The re-launched Chery brand is set to join Australia’s electric car market, with a 450km-range rival for battery-powered MGs and Hyundais.
Chinese car maker Chery – which returns to Australia in late 2022 after departing seven years ago in the wake of an asbestos recall – has indicated it plans to introduce a rival for Australia’s most-affordable electric car before the end of next year.
Production of Chery’s first Australia-bound electric car is due to begin in September next year, ahead of first arrivals in Europe – and possibly Australia – by the end of 2023.
Executives in China provided few details of the new model to Australian media last week, however information published in a Chery market research survey in Malaysia suggests the electric Omoda 5 will offer up to 450km of driving range.
Chery has identified the Hyundai Kona Electric as its main benchmark – and boldly claims its first global electric car will be “much better” than Australia’s second best-selling electric vehicle last year, the $44,990 (now $46,990) drive-away MG ZS EV.
“We already have [conducted] a lot of studies [into the electric car market], and compared and modified our EV to [compete with] the Hyundai Kona [Electric],” Charlie Zhang, executive vice president of Chery International, the company’s export division, told Australian media on Friday.
“The Omoda 5 BEV [battery-electric vehicle] is much better than the MG ZS EV. We have the new generation of electric and electronic architectures, and the design, technology, and features [are] very much different.”
The Chinese car maker would not be drawn how much its new electric car would cost, but told media it will be “competitive”, and will “deliver value to customers”.
When asked by Drive if the electric Omoda 5 will be priced to compete with Australia’s cheapest electric cars at about $45,000, Zhang said: “I think we need to make some more analysis [before announcing a price].
“The most important thing I believe is that we need to offer value to the customers. We need to convince the customer that you will have a good offer from Chery or Omoda 5 BEV, because this car offers you something different, or something valuable.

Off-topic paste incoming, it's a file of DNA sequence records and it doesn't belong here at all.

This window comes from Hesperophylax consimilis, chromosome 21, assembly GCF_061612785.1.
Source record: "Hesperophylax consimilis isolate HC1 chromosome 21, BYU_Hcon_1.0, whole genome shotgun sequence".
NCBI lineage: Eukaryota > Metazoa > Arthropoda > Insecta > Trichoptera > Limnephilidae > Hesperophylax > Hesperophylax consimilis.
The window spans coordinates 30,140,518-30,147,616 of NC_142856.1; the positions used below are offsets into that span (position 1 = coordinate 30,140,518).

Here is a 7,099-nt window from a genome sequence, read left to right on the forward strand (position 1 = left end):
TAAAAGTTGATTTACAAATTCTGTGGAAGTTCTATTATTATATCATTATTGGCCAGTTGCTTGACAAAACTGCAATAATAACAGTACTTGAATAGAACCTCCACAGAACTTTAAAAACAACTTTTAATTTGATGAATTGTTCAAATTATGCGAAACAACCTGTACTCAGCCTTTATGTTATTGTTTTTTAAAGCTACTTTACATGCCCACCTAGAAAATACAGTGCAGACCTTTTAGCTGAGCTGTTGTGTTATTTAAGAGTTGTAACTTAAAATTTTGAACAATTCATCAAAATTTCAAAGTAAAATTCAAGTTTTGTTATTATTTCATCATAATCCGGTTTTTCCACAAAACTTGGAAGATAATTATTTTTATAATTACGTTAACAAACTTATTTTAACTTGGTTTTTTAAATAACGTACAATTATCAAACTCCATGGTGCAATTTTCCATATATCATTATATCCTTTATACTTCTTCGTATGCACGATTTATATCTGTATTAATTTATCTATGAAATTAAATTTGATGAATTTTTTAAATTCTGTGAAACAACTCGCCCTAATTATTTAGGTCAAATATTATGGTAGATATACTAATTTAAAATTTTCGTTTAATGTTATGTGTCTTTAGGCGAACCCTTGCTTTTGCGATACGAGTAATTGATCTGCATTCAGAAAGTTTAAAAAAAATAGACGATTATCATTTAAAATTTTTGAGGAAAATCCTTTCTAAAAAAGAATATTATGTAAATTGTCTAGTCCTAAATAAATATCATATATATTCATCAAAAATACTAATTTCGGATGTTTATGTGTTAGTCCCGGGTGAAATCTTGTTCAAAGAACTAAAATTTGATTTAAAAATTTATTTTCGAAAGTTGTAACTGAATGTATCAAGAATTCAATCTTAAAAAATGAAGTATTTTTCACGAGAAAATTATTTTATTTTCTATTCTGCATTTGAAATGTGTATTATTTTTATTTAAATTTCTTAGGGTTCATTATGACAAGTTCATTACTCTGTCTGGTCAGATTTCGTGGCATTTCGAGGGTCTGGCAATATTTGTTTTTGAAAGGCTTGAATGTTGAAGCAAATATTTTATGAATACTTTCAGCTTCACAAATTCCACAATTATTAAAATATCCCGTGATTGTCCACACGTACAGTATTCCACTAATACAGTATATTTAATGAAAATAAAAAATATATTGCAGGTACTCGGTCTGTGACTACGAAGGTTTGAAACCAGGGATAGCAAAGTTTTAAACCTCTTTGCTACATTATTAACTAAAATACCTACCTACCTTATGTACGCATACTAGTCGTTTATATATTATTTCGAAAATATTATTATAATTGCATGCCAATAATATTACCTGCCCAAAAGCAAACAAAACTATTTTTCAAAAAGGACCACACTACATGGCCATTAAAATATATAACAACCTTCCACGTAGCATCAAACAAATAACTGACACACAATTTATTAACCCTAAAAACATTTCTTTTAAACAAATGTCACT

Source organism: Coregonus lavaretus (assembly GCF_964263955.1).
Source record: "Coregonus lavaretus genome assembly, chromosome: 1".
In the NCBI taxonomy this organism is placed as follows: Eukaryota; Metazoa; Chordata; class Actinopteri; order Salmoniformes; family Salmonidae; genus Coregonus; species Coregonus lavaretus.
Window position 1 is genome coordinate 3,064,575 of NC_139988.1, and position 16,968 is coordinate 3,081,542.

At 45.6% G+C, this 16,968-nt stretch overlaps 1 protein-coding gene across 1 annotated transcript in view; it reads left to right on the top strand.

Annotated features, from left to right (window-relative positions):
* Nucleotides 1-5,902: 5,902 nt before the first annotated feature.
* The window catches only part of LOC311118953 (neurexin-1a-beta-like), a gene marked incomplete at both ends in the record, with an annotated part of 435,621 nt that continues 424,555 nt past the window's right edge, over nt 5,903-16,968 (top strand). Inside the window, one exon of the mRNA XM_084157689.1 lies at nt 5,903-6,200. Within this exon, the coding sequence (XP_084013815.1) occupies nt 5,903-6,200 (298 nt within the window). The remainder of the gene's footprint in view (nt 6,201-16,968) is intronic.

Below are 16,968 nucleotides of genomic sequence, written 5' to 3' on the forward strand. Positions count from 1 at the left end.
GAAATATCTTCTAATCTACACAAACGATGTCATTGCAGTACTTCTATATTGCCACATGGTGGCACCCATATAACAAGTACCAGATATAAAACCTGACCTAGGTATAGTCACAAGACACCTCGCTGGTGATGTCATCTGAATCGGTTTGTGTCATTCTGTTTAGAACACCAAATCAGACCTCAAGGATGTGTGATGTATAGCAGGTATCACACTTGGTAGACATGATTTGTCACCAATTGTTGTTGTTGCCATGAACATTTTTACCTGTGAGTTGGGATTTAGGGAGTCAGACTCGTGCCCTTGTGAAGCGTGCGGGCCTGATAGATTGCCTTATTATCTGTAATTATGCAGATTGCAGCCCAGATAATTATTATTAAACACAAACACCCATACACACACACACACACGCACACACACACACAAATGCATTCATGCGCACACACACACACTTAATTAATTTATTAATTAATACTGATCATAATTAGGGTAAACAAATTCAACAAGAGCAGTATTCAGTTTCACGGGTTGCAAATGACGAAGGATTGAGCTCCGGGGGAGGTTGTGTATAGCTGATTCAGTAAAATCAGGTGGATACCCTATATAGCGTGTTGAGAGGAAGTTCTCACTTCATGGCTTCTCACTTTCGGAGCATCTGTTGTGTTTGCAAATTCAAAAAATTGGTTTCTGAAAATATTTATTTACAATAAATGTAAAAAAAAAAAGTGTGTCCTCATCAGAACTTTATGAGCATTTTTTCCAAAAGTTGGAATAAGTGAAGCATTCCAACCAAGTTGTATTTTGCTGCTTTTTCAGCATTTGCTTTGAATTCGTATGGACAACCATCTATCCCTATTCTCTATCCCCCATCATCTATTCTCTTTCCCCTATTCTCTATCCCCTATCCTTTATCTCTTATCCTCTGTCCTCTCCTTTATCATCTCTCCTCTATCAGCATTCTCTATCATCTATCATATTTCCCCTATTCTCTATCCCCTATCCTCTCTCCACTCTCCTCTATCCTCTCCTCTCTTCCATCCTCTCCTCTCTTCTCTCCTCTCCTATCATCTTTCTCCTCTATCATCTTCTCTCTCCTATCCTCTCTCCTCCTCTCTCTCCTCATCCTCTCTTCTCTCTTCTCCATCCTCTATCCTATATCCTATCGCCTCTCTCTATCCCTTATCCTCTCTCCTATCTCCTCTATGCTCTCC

“We need to define the pricing strategy, but so far, I don’t have any ideas about that. But my point is that we want to be competitive, in terms of the product itself, and also in terms of the value we have offered to the customers,” Zhang said.
Specifications in Malaysia reveal just how closely the Chery will target its Korean rival, with a 150kW/400Nm front-mounted electric motor and 64kWh battery pack – identical to the top-of-the-range Kona Electric Extended Range.
These figures will reportedly be good for 450km of claimed driving range according to European WLTP procedures, a zero to 80 per cent fast charge in 40 minutes, and a five-hour “slow charge” on a home ‘wallbox’ charger.
The survey – published on Chery’s Malaysian social media pages – asked participants for their thoughts on possible prices for the Omoda 5 EV of between RM180,000 and RM200,000.
Direct currency conversions suggest prices of between $AU57,850 and $AU64,300 – though given the prices of the local competition (MG ZS EV and Hyundai Kona Electric) an Australian price of between $50,000 to $60,000 drive-away appears more probable.
Chery executives also hinted at a plug-in hybrid version of the Omoda 5 – however this is yet to be locked in for Australia.
The Omoda 5 small SUV might be the first electric car from Chery in Australia, however it’s unlikely to be the last, with executives confirming to Australian media all of the company’s future models will be developed in right-hand drive, including electric ones.
“There will be a range of new products for right-hand-drive markets – particularly on our T2X [SUV] product platform, but also the electric cars in the future. So there will be a range of products for the Australian market,” Zhang said.
As reported, the Chery brand will return to Australia in October or November 2022 after a seven-year absence, with the Omoda 5 powered by two petrol engines. At least two more SUVs – and a ute – are due in the coming years
Alex Misoyannis has been writing about cars since 2017, when he started his own website, Redline. He contributed for Drive in 2018, before joining CarAdvice in 2019, becoming a regular contributing journalist within the news team in 2020. Cars have played a central role throughout Alex’s life, from flicking through car magazines as a young age, to growing up around performance vehicles in a car-loving family.